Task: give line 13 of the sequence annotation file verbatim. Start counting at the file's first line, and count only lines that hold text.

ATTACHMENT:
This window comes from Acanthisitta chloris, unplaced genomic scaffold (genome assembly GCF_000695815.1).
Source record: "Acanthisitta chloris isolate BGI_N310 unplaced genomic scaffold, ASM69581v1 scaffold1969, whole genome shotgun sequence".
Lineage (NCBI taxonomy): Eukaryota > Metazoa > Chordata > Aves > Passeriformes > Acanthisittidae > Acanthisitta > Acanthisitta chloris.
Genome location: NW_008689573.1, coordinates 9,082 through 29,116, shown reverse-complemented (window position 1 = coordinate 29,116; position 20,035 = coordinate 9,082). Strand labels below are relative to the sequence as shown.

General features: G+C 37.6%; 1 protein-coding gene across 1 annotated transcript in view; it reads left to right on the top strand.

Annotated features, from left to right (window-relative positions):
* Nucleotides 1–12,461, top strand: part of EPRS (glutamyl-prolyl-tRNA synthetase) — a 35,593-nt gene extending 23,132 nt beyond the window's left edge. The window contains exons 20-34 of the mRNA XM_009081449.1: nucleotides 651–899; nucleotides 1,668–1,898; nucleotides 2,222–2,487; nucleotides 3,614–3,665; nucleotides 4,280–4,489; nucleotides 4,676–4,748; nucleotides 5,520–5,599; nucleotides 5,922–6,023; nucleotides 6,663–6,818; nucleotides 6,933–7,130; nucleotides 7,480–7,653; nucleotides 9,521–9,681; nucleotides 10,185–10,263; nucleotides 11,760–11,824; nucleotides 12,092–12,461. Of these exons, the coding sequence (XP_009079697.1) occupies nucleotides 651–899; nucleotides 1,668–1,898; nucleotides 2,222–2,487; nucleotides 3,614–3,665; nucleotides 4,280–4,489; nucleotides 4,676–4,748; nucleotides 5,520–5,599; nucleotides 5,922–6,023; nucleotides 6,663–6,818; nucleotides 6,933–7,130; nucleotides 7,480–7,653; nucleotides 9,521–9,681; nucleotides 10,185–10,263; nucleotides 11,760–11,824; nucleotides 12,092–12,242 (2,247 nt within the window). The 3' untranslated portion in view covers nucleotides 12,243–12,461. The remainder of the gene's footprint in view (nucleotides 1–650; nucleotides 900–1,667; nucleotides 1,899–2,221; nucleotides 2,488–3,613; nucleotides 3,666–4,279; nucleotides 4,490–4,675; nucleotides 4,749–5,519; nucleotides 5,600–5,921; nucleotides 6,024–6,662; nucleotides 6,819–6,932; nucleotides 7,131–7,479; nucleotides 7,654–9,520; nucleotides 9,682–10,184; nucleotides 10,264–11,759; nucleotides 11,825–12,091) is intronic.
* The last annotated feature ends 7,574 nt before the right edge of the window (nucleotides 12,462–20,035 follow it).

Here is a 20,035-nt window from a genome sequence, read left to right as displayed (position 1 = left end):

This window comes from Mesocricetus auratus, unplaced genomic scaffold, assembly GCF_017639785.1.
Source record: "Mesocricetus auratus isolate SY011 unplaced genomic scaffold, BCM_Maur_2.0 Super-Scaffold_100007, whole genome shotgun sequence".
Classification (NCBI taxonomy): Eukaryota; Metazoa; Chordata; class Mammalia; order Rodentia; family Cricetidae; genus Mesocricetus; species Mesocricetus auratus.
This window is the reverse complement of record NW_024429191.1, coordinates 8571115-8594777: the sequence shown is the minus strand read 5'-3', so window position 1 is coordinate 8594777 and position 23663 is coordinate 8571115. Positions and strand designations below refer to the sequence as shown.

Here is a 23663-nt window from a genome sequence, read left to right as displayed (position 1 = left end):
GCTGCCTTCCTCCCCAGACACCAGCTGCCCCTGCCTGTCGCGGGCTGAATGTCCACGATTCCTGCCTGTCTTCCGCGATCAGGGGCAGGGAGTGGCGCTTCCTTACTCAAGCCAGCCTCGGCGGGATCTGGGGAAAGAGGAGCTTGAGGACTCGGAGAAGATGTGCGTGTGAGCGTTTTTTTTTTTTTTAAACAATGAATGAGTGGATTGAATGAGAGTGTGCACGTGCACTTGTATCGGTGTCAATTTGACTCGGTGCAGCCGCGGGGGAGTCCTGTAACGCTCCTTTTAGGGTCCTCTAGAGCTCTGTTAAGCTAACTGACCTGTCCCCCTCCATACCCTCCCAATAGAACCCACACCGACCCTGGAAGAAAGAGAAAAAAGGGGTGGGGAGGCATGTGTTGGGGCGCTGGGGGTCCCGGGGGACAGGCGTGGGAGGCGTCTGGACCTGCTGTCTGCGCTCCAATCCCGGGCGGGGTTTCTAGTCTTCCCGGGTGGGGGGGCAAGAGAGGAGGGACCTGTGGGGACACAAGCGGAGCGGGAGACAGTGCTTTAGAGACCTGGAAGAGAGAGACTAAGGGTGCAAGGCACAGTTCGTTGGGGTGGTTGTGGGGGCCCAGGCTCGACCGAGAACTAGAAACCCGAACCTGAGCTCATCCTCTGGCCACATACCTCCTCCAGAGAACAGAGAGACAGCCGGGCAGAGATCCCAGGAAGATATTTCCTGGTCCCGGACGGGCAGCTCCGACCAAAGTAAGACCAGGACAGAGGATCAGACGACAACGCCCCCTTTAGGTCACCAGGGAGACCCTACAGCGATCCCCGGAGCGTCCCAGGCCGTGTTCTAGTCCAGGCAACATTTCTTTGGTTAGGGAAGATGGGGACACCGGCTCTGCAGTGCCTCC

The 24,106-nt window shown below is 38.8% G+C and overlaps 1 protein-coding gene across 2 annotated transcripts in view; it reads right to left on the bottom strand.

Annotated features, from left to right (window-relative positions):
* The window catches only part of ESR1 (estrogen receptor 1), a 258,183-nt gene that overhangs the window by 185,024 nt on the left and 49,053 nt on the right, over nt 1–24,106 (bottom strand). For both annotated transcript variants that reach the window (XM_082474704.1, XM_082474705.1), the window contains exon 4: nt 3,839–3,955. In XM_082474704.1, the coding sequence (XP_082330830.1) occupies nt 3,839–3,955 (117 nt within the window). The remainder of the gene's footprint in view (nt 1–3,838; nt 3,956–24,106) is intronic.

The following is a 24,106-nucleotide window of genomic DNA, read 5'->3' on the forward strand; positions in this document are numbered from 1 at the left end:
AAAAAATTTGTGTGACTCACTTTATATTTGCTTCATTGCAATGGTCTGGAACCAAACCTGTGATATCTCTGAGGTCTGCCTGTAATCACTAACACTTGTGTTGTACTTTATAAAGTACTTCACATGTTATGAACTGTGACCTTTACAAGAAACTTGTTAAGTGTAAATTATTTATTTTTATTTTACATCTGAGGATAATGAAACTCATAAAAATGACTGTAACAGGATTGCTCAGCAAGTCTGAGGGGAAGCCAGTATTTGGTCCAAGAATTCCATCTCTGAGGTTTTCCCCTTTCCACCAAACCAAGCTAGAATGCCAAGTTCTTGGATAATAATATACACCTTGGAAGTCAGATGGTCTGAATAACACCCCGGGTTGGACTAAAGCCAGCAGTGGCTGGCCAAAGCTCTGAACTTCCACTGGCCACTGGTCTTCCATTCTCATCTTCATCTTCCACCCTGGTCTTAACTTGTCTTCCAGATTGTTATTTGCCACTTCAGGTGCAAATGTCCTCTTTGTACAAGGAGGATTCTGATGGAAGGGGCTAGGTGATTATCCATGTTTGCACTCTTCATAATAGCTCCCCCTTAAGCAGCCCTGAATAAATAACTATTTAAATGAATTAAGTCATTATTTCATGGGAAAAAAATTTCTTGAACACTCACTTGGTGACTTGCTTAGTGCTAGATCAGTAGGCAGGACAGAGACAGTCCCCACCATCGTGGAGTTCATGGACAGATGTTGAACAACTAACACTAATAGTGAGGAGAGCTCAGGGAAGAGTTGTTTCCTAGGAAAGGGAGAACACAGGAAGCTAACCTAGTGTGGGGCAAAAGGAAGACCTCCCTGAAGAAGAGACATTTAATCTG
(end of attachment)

This window is the reverse complement of record NW_024429191.1, coordinates 8571115-8594777: the sequence shown is the minus strand read 5'-3', so window position 1 is coordinate 8594777 and position 23663 is coordinate 8571115. Positions and strand designations below refer to the sequence as shown.